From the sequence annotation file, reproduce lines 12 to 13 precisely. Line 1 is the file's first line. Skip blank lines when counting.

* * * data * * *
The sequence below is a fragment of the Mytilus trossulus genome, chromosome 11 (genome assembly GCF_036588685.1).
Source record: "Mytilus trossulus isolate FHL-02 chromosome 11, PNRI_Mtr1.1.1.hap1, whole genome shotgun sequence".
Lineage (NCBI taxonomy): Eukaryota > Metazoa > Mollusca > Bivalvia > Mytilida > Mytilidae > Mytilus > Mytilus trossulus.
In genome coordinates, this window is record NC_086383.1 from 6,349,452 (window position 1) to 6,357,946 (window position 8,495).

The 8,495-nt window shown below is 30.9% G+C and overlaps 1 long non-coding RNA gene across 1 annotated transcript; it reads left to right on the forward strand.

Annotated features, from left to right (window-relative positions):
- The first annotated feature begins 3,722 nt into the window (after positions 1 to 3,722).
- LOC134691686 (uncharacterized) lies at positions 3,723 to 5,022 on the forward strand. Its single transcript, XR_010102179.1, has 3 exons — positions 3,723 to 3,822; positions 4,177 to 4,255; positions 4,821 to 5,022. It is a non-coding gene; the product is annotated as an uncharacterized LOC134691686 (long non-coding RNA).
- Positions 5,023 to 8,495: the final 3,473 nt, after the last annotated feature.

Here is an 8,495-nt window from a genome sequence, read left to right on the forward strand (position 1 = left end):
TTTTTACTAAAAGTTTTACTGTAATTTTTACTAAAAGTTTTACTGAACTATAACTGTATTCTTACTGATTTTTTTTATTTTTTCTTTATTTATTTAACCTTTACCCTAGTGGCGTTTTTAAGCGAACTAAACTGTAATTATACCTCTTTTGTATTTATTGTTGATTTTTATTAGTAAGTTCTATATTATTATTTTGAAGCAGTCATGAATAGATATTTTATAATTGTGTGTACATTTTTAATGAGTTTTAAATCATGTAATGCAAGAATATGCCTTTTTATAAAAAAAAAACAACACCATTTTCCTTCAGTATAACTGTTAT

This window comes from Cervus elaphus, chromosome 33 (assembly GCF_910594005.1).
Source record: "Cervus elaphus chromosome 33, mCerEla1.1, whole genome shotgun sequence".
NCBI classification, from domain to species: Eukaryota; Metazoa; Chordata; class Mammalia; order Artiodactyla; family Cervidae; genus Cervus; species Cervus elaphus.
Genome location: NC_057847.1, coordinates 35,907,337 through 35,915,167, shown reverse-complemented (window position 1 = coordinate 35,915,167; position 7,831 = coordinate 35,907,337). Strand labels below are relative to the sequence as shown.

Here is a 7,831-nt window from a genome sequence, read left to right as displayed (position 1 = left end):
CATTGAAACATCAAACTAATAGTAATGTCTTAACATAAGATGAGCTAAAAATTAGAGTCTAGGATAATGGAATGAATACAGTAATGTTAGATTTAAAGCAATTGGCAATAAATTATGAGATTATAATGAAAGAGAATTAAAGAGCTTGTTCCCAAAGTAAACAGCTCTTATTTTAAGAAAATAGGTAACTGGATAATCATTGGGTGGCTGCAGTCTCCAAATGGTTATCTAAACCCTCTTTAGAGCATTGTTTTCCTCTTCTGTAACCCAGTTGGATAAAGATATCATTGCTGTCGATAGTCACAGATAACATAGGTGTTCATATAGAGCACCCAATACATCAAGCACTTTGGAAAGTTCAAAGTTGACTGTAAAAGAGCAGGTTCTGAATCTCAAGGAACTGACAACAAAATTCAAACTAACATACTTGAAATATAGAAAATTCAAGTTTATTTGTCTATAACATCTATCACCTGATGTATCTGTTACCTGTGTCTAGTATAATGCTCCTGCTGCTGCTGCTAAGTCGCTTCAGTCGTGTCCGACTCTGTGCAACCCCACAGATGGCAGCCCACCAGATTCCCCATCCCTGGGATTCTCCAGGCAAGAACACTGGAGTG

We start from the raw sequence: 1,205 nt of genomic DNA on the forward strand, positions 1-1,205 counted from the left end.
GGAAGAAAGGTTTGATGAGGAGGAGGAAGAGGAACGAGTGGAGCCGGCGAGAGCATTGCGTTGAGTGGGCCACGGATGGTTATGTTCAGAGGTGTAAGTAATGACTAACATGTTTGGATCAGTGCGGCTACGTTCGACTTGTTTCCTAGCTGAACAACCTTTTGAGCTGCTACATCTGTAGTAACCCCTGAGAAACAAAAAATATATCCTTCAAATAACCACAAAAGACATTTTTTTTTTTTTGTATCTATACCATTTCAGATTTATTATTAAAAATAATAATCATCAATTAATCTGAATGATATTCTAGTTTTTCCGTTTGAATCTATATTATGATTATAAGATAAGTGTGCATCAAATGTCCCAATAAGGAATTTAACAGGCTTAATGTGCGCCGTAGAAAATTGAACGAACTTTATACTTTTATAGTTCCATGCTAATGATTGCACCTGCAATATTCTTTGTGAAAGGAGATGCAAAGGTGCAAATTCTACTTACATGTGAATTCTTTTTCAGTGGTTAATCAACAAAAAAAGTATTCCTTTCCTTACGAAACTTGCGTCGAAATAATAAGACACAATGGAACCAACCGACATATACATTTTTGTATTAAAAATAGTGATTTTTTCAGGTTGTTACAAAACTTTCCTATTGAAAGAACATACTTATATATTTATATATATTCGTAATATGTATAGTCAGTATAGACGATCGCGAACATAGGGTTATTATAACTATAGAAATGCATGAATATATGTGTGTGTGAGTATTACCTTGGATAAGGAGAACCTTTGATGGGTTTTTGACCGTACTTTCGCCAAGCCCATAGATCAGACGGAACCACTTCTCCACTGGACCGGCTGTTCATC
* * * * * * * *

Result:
This window comes from Cervus elaphus, chromosome 33 (assembly GCF_910594005.1).
Source record: "Cervus elaphus chromosome 33, mCerEla1.1, whole genome shotgun sequence".